Iowa Folklife Montage is a short documentary video on the Iowa Folklife Festival. The video's montage style of re-presentation is often associated with postmodernism. Its content, however, offers a view of folk culture that is more complicit with older ideas about the subject matter of folklore. In this way, the idea of folklife that emerges through the video challenges ways in which we construct ideas of traditionality, modernity, and postmodernity through folklife festivals and similar display events.

Leslie J. Hurley. (John Jay College of Criminal Justice). Beauty on Display: Beth Henley's Pageants.

In the Miss Firecracker Contest and The Debutante Ball, Beth Henley creates female characters who squirm feebly and haplessly through the pageantry of beauty contests and debutante "coming out" parties. These social rituals are solely and specifically female; in both cases, reputation and redemption are on the line. My paper examines specifically the playwright's use and rejection of female stereotypes in these plays, and her development of female characters against a social backdrop that values beauty as a commodity.

Cathy M. Jackson. (University of Missouri). Commemoration: The Unbroken Circle of Jesse James' Life.

This ethnography incorporates scholarship on public memory, and historical and legend research to explore the life of Jesse James and how one commemoration, the 1997 Pony Express/Jesse James Weekend, partially insures that the Missouri outlaw never will be stricken from public memory. In this study, commemorations become "cultural productions" echoing the work of Dean MacCannel (1976:85). Twenty-seven interviews with volunteers, reenactors, and visitors show that the cultural production contributes to the public memory of Jesse James. This study also suggest that the weekend's scheduled events, the people who volunteered, and the festival's creator, Gary Chilcote, are all memory makers.

William Jankowiak and Todd White. (UNLV). The Spectator and Performer in Four New Orleans Celebrations: An Exercise Guarded Fellowship.

Festival research focuses primarily on the performer, neglecting in the process the spectator. Moreover, most festival research does not examine behavior patterns found in ordinary life and thus we have no base line to distinguish between the typical and the atypical. The results of an extensive field study that examine spectator behavior during two New Orleans celebrations: The Christmas Parade (September), Saturday Night during Mardi Gras, and Mardi Gras itself (Fat Tuesday). The results of this study were then compared with behavior exhibit in a non-festival Saturday evening. The findings of our study and its implications for understanding the Carnival and other festival traditions will be discussed.

Mitchell Kachun. (Southeast Community College). African American Emancipation Celebrations in Central New York State: Patterns of Regional Networking in the Nineteenth Century.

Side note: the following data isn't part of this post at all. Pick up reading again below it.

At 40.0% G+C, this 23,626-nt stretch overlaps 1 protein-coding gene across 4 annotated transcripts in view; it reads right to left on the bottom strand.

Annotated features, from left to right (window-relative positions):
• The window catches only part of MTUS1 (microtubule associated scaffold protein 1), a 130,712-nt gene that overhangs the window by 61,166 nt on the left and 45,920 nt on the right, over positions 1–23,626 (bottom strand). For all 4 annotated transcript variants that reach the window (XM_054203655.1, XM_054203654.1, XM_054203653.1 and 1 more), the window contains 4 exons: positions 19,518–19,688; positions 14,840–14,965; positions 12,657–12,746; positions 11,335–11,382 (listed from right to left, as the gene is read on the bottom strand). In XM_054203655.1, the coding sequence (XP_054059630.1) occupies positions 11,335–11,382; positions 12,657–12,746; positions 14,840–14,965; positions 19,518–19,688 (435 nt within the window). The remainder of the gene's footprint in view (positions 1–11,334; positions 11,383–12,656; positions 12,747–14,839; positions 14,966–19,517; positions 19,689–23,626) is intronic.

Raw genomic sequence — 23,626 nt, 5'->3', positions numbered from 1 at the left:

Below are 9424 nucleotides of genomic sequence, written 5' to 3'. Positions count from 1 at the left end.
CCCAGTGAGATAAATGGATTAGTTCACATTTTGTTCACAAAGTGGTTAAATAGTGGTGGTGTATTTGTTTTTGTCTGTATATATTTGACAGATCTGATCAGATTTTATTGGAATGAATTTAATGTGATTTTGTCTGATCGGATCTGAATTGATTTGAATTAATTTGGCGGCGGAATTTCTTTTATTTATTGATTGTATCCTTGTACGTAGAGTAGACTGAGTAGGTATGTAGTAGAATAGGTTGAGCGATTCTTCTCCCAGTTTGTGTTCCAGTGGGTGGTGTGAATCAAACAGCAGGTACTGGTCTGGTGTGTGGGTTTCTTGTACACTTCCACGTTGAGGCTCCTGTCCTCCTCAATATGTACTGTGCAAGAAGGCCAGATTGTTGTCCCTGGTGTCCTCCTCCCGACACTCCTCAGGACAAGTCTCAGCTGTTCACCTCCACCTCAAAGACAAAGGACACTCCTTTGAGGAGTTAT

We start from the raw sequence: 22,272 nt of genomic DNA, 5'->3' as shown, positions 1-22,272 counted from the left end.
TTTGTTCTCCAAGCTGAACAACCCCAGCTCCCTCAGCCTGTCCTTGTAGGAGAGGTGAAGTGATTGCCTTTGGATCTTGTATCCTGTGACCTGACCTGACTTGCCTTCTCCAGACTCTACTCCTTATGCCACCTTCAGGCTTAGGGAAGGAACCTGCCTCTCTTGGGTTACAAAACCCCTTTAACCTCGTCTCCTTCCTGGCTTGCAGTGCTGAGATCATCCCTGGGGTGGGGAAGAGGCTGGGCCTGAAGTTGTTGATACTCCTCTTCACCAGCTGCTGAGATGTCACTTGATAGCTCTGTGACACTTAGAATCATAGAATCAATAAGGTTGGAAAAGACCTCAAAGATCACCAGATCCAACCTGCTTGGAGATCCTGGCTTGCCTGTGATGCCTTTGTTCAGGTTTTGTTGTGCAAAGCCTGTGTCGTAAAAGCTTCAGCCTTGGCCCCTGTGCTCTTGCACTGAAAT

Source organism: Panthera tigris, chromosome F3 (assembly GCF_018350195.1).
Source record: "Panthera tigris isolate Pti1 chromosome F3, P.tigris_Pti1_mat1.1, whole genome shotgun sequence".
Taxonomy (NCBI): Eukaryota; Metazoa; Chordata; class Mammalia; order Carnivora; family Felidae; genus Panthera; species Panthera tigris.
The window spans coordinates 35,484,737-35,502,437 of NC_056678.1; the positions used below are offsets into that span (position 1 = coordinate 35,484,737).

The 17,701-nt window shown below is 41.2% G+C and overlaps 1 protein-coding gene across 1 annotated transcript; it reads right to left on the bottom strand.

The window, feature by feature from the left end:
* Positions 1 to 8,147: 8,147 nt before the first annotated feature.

African American emancipation celebrations, by the mid-nineteenth century, had evolved into huge public rituals that served various social, cultural, and political functions for free blacks in the northern states. A number of small and scattered African American communities in upstate New York coordinated their efforts to develop a particularly strong and sustained regional
commemorative tradition between the 1840s and 1880s. This paper will place these regional celebrations in the broader context of African American commemoration and historical memory, while examining some of the functions the celebrations served within the region.

Kathryn Kelley. (The Ohio State University). Roundtable Discussion: The Invention of Heritage in Festival "Contact Zones ".

See abstract under Amy Shuman for roundtable description.

Esther S. Kim. (The Ohio State University). Playful Ritual and Ritualistic Play in Traditional Korean Mask Dance-Drama, Talch'um.

Traditional Korean mask dance-drama, or "talch'um," was enjoyed by the members of the peasant class who were able to temporarily escape their oppressed status by participating in the intricate performative event of play and ritual. During the performances, the ruling class was mocked, laws were subverted, and reality was challenged. The ultimate goal of talch'um is the state of "sin-myung" in which the performers and the audience merge and both become cleansed through the redefinition of the situation. Talch'um is a sacred ritual, yet the highest sacredness is reached through play. In this paper, I use the theories of Turner, Huizinga, Callois, Schechner, and Gadamer to examine this complex tradition.

Minjeong Kim. (The Ohio State University). Power and the Ku Klux Klan.

As a part of American history, Ku Klux Klan has continued as a hate group against the black, Jews, and Catholics as well as other ethnic groups. Their robes and hoods, which symbolize their belief in God help them continue their secretive behaviors against their enemies. Even though they have been losing power since 1920s, they still remain as a mysterious group throughout the U.S.